Wednesday’s Forum

Here to relive your darkest moments.

Steven L. Taylor
About Steven L. Taylor
Steven L. Taylor is a Professor of Political Science and a College of Arts and Sciences Dean. His main areas of expertise include parties, elections, and the institutional design of democracies. His most recent book is the co-authored A Different Democracy: American Government in a 31-Country Perspective. He earned his Ph.D. from the University of Texas and his BA from the University of California, Irvine. He has been blogging since 2003 (originally at the now defunct Poliblog). Follow Steven on Twitter


  1. Scott says:

    West Point’s Class of 86 Finest:

    Esper on Trump church photo-op: I thought we were going to ‘talk to the troops’

    Defense Secretary Mark Esper says he was given no notice before President Donald Trump led him and other senior administration officials to St. John’s Episcopal Church for a widely criticized photo opportunity.

    “I thought I was going to do two things: to see some damage and to talk to the troops,” Esper said Tuesday night in an exclusive interview with NBC News.

    Esper said he believed they were going to observe the vandalized bathroom in Lafayette Square, which is near the church.

    So weak.

    Goldfein: ‘Every American should be outraged’ at police conduct in death of George Floyd

    Air Force Chief of Staff Gen. Dave Goldfein denounced the death of George Floyd and the conduct of the Minneapolis police who killed him in a strongly-worded memo Monday night.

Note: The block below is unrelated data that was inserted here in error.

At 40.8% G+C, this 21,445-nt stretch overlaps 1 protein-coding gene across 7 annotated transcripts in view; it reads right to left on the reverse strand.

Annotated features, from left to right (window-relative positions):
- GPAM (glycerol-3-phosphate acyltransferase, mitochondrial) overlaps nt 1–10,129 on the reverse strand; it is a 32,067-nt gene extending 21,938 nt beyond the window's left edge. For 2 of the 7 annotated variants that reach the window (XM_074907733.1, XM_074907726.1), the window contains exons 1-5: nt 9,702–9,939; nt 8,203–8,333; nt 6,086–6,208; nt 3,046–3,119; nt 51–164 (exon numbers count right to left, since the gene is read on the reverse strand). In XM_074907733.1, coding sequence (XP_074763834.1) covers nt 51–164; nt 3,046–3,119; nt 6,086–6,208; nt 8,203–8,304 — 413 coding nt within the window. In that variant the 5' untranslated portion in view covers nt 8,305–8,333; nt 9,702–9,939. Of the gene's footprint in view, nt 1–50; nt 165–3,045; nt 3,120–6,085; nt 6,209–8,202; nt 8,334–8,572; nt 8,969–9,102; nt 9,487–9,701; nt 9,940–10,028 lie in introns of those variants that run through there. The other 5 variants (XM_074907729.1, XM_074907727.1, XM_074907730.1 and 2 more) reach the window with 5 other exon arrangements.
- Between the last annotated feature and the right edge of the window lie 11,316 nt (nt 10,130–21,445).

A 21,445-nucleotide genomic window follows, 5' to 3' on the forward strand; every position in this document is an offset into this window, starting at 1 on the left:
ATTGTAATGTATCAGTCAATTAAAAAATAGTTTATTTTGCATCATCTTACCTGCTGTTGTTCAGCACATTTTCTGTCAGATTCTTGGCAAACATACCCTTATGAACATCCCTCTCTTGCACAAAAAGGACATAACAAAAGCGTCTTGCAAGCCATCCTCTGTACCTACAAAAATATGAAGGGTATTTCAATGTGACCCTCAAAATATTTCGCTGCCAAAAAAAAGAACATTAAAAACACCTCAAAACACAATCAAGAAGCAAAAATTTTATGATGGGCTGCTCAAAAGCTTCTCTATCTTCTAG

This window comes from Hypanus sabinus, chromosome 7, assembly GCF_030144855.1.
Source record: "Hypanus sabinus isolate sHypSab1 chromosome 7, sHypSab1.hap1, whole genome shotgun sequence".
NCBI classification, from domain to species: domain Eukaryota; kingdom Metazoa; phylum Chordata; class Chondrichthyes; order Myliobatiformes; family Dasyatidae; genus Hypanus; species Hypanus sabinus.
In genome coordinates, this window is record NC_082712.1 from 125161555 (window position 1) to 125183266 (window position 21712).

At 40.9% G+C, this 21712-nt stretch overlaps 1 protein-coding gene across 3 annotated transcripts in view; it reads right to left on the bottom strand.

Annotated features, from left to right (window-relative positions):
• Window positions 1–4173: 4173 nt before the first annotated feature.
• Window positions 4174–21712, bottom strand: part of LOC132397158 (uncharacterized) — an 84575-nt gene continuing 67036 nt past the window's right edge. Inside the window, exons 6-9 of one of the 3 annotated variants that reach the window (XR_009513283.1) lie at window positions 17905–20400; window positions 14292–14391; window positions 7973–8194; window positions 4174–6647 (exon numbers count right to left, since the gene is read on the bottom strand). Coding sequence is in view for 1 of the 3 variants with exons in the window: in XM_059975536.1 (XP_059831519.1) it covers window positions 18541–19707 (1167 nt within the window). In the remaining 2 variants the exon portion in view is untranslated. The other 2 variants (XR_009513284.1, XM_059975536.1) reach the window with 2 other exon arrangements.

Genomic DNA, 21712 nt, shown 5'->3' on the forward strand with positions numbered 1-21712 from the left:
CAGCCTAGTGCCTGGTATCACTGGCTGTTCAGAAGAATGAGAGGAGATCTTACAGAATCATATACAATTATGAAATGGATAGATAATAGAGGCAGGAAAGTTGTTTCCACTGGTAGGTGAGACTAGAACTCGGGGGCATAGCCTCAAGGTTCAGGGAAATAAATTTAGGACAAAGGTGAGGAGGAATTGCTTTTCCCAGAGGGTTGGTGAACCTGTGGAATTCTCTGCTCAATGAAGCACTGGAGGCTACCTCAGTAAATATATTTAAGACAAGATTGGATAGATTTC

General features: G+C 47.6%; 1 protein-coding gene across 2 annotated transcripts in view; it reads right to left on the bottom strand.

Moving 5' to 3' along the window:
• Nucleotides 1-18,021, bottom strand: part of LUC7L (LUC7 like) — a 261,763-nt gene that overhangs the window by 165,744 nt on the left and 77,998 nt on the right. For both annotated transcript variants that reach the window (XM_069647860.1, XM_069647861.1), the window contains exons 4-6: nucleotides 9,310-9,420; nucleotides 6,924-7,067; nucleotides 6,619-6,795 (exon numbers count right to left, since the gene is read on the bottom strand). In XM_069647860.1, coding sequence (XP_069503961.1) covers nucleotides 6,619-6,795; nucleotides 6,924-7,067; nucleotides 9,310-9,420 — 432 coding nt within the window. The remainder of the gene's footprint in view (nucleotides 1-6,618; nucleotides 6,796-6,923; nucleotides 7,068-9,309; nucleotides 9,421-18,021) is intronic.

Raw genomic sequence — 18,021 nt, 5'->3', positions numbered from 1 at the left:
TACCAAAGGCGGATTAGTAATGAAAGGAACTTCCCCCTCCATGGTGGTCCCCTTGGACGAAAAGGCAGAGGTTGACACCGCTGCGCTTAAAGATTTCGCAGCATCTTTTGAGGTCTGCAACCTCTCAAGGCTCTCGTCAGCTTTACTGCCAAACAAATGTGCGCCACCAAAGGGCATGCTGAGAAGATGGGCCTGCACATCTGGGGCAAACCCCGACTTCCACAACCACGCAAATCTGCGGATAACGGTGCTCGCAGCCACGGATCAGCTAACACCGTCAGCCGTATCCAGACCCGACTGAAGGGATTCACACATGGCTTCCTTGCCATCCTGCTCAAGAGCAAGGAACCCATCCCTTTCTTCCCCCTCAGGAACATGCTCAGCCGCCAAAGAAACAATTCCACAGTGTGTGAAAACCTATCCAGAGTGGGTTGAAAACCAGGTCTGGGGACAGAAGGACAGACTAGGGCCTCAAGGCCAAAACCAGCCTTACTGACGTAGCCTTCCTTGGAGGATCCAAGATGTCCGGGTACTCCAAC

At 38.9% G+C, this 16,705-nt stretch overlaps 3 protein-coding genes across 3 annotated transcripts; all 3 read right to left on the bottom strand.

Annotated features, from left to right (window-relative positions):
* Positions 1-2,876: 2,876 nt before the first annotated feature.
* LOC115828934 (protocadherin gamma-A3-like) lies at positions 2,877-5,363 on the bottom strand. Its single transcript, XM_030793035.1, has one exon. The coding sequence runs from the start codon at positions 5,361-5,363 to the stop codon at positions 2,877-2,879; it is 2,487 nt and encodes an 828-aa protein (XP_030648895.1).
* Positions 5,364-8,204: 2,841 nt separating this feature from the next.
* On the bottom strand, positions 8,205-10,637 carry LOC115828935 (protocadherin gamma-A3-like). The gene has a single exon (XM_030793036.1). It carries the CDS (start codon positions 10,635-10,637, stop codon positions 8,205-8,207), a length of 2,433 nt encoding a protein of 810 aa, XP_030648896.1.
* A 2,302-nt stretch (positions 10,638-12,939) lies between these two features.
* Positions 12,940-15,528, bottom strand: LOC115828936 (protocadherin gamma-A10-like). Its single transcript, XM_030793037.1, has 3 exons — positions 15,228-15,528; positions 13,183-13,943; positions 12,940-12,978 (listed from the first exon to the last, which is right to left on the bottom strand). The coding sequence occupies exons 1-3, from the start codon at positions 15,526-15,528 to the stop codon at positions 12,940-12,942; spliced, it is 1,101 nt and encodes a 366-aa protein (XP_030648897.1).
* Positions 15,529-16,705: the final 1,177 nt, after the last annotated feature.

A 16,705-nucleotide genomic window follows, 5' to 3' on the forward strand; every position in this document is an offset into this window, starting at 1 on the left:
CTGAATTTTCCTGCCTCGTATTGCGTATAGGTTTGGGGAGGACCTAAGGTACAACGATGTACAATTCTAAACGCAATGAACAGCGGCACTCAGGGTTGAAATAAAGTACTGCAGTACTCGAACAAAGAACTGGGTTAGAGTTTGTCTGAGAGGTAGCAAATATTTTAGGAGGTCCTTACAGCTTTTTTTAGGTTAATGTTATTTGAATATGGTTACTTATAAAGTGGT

In the memo, distributed to Goldfein’s wing commanders and other commanders and obtained by Air Force Times, Goldfein called Floyd’s death “a national tragedy.

    “Every American should be outraged that the conduct exhibited by police in Minneapolis can still happen in 2020,” Goldfein said.

    Goldfein’s memo was sent hours after his top enlisted advisor, Chief Master Sergeant of the Air Force Kaleth Wright, who is black, posted a lengthy Twitter thread about the deaths of black men at the hands of police that declared, “I am George Floyd.”

    Goldfein’s follow-up memo said that Americans have to confront the awful reality of racism — and acknowledge that it also exists in the Air Force.

    “Sometimes it’s explicit, sometimes it’s subtle, but we are not immune to the spectrum of racial prejudice, systemic discrimination and unconscious bias,” Goldfein wrote. “We see this in the apparent inequity in our application of military justice. We will not shy away from this; as leaders and as airmen we will own our part and confront it head on.”

    Good for Gen Goldfein to speak out.

    Guard troops in DC say they want to ‘give people the opportunity to express their First Amendment rights’

    Hours after the sometimes chaotic protesting died down, two soldiers with the D.C. National Guard kept watch at the mostly calm corner of Pennsylvania Avenue and 7th Street N.W.

    It was about 11:30 p.m. at the midpoint between the White House and the Capitol building and Staff Sgt. Jeremy French and Pfc. Rich Lynch were stationed to make sure no vehicles headed northwest on Pennsylvania Ave.